Table 3.
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Table 3. Distribution of Thyroid Lesions According to Age Groups and Location
 

Benign nodule distribution in different age groups is shown in Table 4. In the age category of < 20 years, one adenomatous lesion, seven colloid lesions, and two lymphocytic lesions were present. In the age category of 21 - 30 years, two adenomatous lesions, 15 colloid lesions, and five lymphocytic lesions were present. In the age category of 31 - 40 years, six adenomatous lesions, 30 colloid lesions, and three lymphocytic lesions were present. In the age category of 41-50 years, two adenomatous lesions, 38 colloid lesions, and five lymphocytic lesions were present. In the age category of 51 - 60 years, three adenomatous lesions, 18 colloid lesions, and three lymphocytic lesions were present. In the age category of > 60 years, two adenomatous lesions and 16 colloid lesions were present. Overall, the distributions of benign lesions in all age groups were 9.3% adenomatous, 71.1% colloid, and 10.4% lymphocytic, and 8.1% were not benign including malignance. In Table 5, the final diagnosis of thyroid lesions after histopathological examinations is shown. Out of the total 173 cases, the benign lesions in male category were 20 cases (12.6%), and in female were 139 cases (87.4%). Only one case in male was malignant, and seven cases were malignant in the female group. Eighty percent of males and 77.7% females had colloid nodules, and 15% of males and 9.3% of females had adenomatous nodules. Four cases were non-diagnostic, and one case was atypia in females, and one case was suspicious of malignancy in a male.

Table 4.
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Table 4. Distribution of Benign Nodules According to Age Groups of Patients
 

Table 5.
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Table 5. Spectrum of Thyroid Diseases in Different Sexes by Final Diagnosis
 

Final diagnosis in distribution in different age groups and sexes is shown in Table 6. In the age category of < 20 years, one male and nine females had benign. In age category of 21 - 30 years, two males and 20 females had benign lesions, one male and three females had malignant lesions, and one male was diagnosed with suspicious of malignancy (SOM). In age category of 31 - 40 years, three male and 36 female cases were benign, and one female case was malignant. In age category of 41 - 50 years, six male cases and 39 female cases were benign, two female cases were malignant, and three female cases were non-diagnostic. In age category of 51 - 60 years, four male and 21 female cases were benign, and one female case was non-diagnostic. In age category of > 60 years, four male cases and 14 female cases were benign, one female case was malignant, and one female was with atypia.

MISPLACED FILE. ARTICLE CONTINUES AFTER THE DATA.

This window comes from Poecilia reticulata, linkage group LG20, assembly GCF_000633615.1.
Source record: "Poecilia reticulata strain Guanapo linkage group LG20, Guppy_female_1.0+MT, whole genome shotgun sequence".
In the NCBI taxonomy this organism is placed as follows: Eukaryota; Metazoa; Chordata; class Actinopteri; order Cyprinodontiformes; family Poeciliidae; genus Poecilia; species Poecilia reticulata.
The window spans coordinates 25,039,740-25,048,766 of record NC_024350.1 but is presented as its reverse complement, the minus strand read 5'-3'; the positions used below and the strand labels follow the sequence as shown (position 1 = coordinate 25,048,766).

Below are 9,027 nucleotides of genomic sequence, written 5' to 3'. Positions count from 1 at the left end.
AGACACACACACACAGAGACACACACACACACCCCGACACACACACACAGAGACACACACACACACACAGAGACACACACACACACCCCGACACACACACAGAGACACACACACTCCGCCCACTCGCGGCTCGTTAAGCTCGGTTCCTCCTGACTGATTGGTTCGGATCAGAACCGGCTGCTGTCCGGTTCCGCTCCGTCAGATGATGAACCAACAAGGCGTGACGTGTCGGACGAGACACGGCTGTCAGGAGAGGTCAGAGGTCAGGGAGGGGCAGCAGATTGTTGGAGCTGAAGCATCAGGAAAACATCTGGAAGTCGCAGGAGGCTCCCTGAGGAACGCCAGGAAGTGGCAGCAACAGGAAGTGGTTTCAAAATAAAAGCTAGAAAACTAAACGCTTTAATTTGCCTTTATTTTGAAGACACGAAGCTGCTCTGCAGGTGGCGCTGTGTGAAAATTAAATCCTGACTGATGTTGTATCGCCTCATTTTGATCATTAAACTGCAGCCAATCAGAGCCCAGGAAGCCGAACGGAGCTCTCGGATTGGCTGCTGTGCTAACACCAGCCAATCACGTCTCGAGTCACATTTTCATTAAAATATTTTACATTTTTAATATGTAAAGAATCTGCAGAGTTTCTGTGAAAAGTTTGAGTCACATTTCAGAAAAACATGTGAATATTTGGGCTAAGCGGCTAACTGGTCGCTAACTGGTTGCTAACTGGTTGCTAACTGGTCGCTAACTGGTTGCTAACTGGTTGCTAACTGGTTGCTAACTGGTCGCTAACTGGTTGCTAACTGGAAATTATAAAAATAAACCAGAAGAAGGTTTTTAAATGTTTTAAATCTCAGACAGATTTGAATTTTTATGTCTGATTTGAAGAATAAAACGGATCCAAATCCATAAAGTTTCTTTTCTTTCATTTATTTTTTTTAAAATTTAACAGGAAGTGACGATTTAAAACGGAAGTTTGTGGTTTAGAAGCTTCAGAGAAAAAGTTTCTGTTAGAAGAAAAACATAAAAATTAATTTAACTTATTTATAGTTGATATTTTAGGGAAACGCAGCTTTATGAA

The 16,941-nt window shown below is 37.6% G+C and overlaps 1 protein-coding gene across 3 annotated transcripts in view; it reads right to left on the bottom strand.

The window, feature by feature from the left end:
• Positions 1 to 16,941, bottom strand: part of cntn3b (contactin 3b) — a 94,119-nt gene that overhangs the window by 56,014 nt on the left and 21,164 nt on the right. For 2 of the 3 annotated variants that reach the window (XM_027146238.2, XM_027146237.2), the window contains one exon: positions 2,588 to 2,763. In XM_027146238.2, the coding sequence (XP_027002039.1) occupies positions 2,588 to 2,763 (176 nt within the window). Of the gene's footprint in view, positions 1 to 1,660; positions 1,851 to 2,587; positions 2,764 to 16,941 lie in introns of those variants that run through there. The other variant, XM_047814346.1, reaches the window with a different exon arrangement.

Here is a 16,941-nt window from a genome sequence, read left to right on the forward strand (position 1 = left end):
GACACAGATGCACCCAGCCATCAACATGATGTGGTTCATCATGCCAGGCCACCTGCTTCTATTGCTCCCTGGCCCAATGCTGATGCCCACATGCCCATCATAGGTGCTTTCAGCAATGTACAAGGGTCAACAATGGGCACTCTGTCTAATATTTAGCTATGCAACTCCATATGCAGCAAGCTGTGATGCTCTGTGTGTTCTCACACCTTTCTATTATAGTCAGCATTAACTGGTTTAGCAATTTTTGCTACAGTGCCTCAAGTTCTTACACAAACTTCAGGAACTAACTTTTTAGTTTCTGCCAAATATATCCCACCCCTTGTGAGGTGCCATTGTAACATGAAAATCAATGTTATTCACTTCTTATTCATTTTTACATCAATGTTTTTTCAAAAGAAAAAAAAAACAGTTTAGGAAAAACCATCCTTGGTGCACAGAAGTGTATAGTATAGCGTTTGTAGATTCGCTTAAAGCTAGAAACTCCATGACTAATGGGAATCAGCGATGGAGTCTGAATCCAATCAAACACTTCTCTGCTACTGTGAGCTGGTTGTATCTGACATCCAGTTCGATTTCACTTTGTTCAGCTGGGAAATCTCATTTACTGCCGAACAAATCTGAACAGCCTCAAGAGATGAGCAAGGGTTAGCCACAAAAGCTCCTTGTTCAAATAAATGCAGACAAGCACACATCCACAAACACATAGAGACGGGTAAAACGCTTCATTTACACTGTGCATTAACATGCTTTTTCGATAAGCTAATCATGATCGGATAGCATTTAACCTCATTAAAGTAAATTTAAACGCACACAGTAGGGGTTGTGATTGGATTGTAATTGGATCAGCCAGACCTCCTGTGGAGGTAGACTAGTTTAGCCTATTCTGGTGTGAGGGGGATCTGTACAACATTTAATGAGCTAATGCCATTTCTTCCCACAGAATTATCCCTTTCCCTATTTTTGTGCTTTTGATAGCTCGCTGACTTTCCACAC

Table 6.
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Table 6. Distribution of Thyroid Lesions According to Age Groups in Different Sexes
 

Figure 1 shows the characteristics of thyroid lesions found by the US, such as number of nodules, size, shape, consistency of the nodules, margins, US echogenicity, blood flow, FNA status, calcification and lymph node enlargement. Solitary nodules and multinodular lesions were almost equal and very few cases had diffuse nodules. In terms of nodule sizes, most of the cases had 1 - 3 cm of nodules, the second largest group had 3 - 5 cm of nodules, and very few cases had > 1 cm, and < 5 cm sizes of nodules. Majority of cases had oval shape of nodules, second largest group of cases had an irregular shape of nodules, and a third largest group had round shape of nodules. Most of the cases had solid nodules, second largest group had mixed nodules, and spongiform, and cystic nodule cases were in the third category. Majority of cases had lesions with well-defined shaped margins, the next group had partially defined margins, and the ill-defined margin cases were rare (Fig. 1a). Most of the thyroid lesions had heterogenic echogenicity, and hyperechoic and hypoechoic cases were almost the same. Most of the cases had peri-nodular blood flow, second largest group had no blood flow, and very few cases had intra-nodular blood flow. Majority of cases had lesions on right thyroid, and the second largest group of cases had left thyroid lesions. Most of the cases had no calcification, and a small proportion of cases had calcification of nodules. No lymph node enlargement was found in most of cases (Fig. 1b).